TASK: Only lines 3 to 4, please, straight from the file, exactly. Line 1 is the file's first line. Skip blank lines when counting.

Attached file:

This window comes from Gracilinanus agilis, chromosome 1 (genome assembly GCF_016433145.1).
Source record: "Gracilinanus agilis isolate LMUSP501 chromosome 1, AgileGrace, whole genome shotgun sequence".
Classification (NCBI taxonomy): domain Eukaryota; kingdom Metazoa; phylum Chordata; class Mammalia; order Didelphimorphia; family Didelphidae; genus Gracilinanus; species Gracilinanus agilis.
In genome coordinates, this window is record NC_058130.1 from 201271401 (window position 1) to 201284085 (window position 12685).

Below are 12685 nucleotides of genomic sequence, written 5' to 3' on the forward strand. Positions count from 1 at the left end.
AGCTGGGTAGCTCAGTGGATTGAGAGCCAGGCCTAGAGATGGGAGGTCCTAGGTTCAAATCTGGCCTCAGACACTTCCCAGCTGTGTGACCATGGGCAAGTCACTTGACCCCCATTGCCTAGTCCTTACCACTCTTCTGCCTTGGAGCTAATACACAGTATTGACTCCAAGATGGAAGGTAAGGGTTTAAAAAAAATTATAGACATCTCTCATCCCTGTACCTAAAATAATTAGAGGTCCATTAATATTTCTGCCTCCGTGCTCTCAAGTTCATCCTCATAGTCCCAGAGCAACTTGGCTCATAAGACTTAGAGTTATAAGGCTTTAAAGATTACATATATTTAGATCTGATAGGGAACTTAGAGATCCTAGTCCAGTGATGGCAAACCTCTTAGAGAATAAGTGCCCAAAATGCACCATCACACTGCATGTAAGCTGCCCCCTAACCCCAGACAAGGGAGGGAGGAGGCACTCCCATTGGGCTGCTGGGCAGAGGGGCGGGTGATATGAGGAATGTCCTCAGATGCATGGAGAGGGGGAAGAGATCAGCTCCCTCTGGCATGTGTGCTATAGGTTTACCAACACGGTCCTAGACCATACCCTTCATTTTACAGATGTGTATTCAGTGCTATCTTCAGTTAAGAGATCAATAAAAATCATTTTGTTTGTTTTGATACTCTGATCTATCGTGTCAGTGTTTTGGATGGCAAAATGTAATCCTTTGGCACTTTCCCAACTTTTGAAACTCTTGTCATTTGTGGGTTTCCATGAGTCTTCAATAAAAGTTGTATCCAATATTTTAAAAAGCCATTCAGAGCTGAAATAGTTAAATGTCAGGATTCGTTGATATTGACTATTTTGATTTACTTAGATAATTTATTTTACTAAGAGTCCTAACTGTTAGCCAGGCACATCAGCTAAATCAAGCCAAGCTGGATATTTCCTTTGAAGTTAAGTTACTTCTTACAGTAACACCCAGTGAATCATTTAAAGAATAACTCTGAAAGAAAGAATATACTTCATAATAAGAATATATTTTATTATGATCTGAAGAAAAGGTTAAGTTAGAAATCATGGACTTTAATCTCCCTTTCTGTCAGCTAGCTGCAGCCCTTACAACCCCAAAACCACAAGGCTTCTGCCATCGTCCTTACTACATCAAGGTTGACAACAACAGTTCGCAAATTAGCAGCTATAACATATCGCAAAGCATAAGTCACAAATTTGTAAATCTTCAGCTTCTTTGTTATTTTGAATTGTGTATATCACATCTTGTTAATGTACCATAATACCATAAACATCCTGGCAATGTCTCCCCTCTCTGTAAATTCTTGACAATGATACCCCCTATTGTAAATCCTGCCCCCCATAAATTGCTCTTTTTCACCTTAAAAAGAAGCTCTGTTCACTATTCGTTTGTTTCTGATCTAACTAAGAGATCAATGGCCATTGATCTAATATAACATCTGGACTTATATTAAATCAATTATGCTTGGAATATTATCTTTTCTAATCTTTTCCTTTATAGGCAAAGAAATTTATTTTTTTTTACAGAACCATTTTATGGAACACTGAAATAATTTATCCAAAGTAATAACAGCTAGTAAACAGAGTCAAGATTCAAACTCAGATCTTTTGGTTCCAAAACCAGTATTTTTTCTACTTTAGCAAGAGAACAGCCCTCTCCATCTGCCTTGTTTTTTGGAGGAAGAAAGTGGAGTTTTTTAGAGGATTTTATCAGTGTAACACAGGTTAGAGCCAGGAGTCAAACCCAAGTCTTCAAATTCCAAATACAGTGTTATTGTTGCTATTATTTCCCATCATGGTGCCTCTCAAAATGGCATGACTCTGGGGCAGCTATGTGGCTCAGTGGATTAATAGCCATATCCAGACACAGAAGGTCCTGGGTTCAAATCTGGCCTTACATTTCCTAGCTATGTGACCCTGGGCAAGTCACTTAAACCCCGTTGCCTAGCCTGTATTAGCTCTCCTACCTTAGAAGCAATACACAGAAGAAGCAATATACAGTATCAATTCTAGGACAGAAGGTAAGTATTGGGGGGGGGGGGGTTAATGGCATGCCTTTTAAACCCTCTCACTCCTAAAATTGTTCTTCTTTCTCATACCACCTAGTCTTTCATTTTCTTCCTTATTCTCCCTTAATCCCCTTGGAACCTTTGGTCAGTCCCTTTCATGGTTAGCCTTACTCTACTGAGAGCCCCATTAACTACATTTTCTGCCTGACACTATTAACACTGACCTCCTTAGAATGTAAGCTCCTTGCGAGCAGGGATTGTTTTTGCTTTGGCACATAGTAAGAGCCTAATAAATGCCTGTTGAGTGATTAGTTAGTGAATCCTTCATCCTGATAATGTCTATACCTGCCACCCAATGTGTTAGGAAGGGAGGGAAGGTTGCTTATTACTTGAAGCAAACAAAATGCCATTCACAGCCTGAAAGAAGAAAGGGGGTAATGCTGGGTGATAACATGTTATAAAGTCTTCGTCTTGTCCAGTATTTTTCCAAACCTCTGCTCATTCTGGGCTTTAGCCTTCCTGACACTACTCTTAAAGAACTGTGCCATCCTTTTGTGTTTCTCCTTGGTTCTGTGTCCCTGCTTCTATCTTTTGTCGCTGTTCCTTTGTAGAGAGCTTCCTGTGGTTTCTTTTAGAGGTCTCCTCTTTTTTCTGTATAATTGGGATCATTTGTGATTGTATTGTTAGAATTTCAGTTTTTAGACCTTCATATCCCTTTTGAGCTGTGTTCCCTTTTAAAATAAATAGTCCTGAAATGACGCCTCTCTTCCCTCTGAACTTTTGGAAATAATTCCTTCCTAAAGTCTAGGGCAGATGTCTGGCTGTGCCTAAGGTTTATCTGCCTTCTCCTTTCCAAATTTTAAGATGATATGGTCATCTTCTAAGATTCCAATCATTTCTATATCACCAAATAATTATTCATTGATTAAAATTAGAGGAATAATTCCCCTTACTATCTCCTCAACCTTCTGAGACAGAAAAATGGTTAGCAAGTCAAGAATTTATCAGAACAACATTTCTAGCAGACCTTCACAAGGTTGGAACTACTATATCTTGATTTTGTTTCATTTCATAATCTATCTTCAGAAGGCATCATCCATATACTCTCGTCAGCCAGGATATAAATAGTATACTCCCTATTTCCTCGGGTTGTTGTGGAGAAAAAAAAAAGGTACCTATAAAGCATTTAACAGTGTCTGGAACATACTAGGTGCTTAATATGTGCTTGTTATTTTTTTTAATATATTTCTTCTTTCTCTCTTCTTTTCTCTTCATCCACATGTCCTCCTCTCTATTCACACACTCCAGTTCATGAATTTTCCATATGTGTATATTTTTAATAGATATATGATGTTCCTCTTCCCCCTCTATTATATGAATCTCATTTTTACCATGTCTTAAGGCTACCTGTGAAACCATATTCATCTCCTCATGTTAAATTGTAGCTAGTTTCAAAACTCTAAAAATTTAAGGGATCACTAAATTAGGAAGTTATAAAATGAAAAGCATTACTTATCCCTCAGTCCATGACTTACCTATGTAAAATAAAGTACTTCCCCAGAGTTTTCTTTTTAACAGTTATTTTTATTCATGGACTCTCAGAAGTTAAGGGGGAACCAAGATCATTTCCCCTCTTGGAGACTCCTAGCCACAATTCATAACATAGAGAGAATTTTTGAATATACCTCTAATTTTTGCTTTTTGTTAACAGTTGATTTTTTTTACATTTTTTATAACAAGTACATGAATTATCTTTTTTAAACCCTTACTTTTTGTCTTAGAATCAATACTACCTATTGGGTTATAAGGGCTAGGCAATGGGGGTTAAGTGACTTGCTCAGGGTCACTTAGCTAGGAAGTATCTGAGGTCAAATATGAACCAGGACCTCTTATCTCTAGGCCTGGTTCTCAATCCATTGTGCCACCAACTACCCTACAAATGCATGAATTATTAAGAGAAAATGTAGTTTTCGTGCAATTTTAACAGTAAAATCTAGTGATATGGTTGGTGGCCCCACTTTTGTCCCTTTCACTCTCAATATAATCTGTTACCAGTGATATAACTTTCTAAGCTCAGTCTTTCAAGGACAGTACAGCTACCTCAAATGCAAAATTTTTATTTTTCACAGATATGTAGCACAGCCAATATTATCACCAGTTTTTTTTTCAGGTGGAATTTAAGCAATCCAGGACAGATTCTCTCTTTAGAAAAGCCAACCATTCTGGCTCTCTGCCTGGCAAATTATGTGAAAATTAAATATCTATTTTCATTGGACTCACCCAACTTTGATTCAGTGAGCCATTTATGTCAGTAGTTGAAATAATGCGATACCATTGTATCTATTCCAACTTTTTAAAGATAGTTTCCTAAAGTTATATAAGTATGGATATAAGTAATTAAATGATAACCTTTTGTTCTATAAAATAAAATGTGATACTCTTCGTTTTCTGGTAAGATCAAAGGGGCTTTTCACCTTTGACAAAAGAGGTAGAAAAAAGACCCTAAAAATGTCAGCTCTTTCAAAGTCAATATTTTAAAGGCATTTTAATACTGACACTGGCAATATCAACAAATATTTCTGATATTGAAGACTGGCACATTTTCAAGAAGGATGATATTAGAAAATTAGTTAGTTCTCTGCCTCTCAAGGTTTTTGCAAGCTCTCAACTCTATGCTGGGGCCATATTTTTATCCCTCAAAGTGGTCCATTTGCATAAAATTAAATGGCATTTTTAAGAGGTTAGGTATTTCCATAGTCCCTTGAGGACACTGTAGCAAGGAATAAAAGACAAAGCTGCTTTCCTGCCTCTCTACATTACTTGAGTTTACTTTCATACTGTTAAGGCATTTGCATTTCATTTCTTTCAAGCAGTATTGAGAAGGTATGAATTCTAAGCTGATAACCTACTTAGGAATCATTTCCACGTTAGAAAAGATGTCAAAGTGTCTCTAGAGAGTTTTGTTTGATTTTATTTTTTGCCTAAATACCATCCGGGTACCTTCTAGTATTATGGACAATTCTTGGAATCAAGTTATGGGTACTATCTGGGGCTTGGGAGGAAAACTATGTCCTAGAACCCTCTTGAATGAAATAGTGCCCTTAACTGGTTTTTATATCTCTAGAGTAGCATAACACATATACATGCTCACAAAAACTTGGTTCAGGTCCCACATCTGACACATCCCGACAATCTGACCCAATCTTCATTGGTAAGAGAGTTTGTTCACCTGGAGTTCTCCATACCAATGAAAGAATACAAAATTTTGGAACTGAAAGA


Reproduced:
Classification (NCBI taxonomy): domain Eukaryota; kingdom Metazoa; phylum Chordata; class Mammalia; order Didelphimorphia; family Didelphidae; genus Gracilinanus; species Gracilinanus agilis.
In genome coordinates, this window is record NC_058130.1 from 201271401 (window position 1) to 201284085 (window position 12685).